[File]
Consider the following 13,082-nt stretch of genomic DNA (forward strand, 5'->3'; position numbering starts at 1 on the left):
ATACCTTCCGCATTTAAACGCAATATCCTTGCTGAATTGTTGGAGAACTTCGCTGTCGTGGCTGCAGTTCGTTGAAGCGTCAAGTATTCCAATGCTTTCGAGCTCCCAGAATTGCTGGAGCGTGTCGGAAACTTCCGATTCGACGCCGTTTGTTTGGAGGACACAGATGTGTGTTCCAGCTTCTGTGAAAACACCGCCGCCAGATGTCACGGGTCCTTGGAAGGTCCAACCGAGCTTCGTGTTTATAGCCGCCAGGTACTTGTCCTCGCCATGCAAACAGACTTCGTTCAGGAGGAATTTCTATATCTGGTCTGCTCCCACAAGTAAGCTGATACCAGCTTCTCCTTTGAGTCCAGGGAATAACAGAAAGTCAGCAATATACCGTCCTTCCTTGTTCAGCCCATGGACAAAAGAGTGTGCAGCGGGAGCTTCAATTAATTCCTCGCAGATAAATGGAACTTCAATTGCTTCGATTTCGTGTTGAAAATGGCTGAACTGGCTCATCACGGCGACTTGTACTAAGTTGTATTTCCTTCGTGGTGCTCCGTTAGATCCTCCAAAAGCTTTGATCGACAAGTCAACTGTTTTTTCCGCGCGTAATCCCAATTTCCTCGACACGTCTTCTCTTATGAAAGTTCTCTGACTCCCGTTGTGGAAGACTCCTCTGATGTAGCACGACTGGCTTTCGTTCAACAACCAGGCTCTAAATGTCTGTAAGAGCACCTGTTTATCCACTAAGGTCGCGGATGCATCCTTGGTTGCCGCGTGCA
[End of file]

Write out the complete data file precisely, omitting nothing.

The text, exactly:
Consider the following 13,082-nt stretch of genomic DNA (forward strand, 5'->3'; position numbering starts at 1 on the left):
ATACCTTCCGCATTTAAACGCAATATCCTTGCTGAATTGTTGGAGAACTTCGCTGTCGTGGCTGCAGTTCGTTGAAGCGTCAAGTATTCCAATGCTTTCGAGCTCCCAGAATTGCTGGAGCGTGTCGGAAACTTCCGATTCGACGCCGTTTGTTTGGAGGACACAGATGTGTGTTCCAGCTTCTGTGAAAACACCGCCGCCAGATGTCACGGGTCCTTGGAAGGTCCAACCGAGCTTCGTGTTTATAGCCGCCAGGTACTTGTCCTCGCCATGCAAACAGACTTCGTTCAGGAGGAATTTCTATATCTGGTCTGCTCCCACAAGTAAGCTGATACCAGCTTCTCCTTTGAGTCCAGGGAATAACAGAAAGTCAGCAATATACCGTCCTTCCTTGTTCAGCCCATGGACAAAAGAGTGTGCAGCGGGAGCTTCAATTAATTCCTCGCAGATAAATGGAACTTCAATTGCTTCGATTTCGTGTTGAAAATGGCTGAACTGGCTCATCACGGCGACTTGTACTAAGTTGTATTTCCTTCGTGGTGCTCCGTTAGATCCTCCAAAAGCTTTGATCGACAAGTCAACTGTTTTTTCCGCGCGTAATCCCAATTTCCTCGACACGTCTTCTCTTATGAAAGTTCTCTGACTCCCGTTGTGGAAGACTCCTCTGATGTAGCACGACTGGCTTTCGTTCAACAACCAGGCTCTAAATGTCTGTAAGAGCACCTGTTTATCCACTAAGGTCGCGGATGCATCCTTGGTTGCCGCGTGCA